Methods

Sample and procedure

We analysed data from a longitudinal study (2 waves), “Health and Ageing in Africa: A Longitudinal Study of an INDEPTH Community in South Africa (HAALSI)” in Agincourt, South Africa. Sampling details have been published [9]. The first survey “(November 2014 to November 2015) included 5,059 individuals (≥ 40 years), with a response rate of 85.9%” [18], and the second wave (October 2018 to November 2019) included 4,176 individuals of the wave 1 survey; at follow-up 5% (254) declined, 12% (595) had died, and < 1% (34) were not found, and response rate: 94%. HAALSI inclusion criteria were “permanent residence in the Agincourt health and socio-demographic surveillance system (HDSS) area during the 12 months prior to the 2013 HDSS census update round, and age 40 years or above on July 1, 2014, and mental capacity to consent to participation in this study, and exclusion criteria were participants who meet the inclusion criteria but do not wish to participate in this study.” [18] Participants responded to individual computer-assisted personal interviews (CAPI), and physical measurements [18].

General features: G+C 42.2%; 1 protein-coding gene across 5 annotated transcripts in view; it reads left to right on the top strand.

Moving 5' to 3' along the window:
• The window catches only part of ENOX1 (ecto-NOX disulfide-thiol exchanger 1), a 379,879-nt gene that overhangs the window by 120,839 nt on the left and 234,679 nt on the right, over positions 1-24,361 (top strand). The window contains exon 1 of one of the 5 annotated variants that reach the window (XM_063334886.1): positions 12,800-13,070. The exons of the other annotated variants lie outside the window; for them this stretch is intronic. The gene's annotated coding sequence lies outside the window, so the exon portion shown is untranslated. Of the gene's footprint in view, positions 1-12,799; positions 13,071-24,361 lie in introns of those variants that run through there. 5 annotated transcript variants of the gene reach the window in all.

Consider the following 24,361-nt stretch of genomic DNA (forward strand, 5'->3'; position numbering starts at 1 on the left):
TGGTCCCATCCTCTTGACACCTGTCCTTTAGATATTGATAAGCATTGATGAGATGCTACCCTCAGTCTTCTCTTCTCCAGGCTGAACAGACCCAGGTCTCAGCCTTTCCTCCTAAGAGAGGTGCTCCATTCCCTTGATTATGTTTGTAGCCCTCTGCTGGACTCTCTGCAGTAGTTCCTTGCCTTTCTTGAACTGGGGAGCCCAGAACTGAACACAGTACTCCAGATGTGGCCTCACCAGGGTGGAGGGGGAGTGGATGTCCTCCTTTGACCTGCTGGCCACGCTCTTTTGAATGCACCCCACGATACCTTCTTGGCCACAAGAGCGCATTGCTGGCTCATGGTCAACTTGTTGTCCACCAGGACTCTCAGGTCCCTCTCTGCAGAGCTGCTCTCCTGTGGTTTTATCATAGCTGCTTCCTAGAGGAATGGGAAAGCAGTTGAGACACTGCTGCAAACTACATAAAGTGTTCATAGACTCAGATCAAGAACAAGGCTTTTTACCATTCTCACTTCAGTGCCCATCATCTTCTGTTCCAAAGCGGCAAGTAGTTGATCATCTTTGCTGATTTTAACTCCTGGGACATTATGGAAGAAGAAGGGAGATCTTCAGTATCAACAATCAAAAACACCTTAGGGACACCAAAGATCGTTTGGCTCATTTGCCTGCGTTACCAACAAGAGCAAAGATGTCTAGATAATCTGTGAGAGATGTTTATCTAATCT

The study protocol was approved by the “University of the Witwatersrand Human Research Ethics Committee (ref. M141159), the Harvard T.H. Chan School of Public Health, Office of Human Research Administration (ref. C13–1608–02), and the Mpumalanga Provincial Research and Ethics Committee.” Participants provided written informed consent. All methods were carried out in accordance with relevant guidelines and regulations.

Measures

Dependent variable

Depressive symptoms (scores ≥ 3) were measured with the “Center for Epidemiological Studies-Depression Scale eight-item scale (CES-D 8) or the CES-D 20” [19, 20], internal consistency was 0.7 and 0.8 in wave 1 and 2, respectively.

Exposure variable

Fruit and vegetable intake was sourced from the following items:

  1. 1)

    “In a typical week, on how many days do you eat fruit? […vegetables?] (…days)” 2) “How many servings of fruit do you eat on a typical day? […vegetables] (on any one day) (…servings)” [use of show cards, serving size one standard serving = 80 g; fruits = ”1 medium size piece apple, banana, orange, etc.; ½ cup chopped, cooked, canned fruit, etc.; ½ cup fruit juice (juice from fruit, not artificially flavoured)”; vegetables = “1 cup raw green leafy vegetables (spinach, salad, etc.), ½ cup tomatoes, carrots, pumpkin, corn, Chinese cabbage, fresh beans, onion, etc., ½ cup vegetable juice”] [18].